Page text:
Scottish National Dictionary (1700–)
FERE, n.1 Also feer, fier(e), feir. Dim. feirie.
1. As in Eng., only in arch. or poet. use: a companion, comrade, spouse, contemporary, equal. Cf. playfere s.v. Play.
Sc. c.1725 Lady Wardlaw in
Ramsay T. T.Misc. (1876) I. 228:
Yonder, my valiant sons and feirs, Our raging ravers wait. Sc. 1775 Hobie Noble in
Child Ballads No. 189. xx.:
Get up, get up, my feiries five — For I wat here makes a fu ill day. Ayr. 1788 Burns Auld Lang Syne v.:
And there's a hand, my trusty fiere, And gie's a hand o' thine. Abd. 1828 P. Buchan Ballads I. 179:
Come choose a fere, my daughter dear, As lang as ye hae me. Rnf. 1839 in R. Chambers Pop. Rhymes (1870) 247:
Clock Sorrow Mill has nae feir. Knr. 1891 “H. Haliburton” Ochil Idylls 87:
Alas! alas! my fellow feres, We may no more deny The pressure of the speeding years. Sc. 1920 A. Gray From Heine 75:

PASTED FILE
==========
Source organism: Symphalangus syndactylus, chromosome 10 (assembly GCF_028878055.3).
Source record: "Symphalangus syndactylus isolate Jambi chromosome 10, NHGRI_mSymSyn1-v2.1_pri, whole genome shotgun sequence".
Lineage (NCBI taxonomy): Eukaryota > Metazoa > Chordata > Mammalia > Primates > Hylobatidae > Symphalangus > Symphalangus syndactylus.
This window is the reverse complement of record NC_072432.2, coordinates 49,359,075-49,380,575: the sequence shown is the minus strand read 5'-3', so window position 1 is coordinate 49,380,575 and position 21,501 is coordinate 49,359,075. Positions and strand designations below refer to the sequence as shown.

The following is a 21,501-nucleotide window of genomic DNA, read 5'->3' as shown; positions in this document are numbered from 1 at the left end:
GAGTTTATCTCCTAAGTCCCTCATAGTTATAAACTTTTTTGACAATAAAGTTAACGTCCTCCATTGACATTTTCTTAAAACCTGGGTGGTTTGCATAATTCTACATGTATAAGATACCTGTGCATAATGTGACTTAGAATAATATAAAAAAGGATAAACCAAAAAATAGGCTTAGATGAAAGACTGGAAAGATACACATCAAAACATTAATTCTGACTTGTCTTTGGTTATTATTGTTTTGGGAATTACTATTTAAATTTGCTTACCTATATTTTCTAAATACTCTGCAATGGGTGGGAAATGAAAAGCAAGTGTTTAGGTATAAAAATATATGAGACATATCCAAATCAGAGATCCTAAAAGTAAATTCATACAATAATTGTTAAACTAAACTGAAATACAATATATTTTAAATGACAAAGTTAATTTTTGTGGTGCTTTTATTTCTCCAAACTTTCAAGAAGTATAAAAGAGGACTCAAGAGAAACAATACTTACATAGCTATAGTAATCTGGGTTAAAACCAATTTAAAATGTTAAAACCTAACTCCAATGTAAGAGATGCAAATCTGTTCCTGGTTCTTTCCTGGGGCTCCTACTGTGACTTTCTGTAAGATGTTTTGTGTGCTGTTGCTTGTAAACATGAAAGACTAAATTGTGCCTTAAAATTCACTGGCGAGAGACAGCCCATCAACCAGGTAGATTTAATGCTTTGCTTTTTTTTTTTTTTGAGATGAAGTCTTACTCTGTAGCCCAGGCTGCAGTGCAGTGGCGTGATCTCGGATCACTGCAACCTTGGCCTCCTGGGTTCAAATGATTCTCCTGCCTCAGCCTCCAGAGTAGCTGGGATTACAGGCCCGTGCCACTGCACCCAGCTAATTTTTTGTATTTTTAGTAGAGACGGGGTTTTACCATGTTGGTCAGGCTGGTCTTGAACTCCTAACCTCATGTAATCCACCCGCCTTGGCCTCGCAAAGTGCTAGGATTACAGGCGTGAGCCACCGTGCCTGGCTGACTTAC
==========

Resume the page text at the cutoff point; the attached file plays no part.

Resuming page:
Am I ower auld to be your fere?
2. Phr.: †feer for feer, equal for equal, equal in every respect.
Abd. 1768 A. Ross Helenore 15:
For he's nae boss, six score o' lambs the year, In heartning gueed, the match is feer for feer. Mry. 1806 R. Jamieson Ballads I. 294:
And Bess was a braw thumpin kittie, For Habbie just feer for feer. Abd. 1824 G. Smith Douglas 23:
Norval shall match Glenalvon, feer for feer.
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"Fere n.1". Dictionary of the Scots Language. 2004. Scottish Language Dictionaries Ltd. Accessed 15 Dec 2017 <http://www.dsl.ac.uk/entry/snd/fere_n1>
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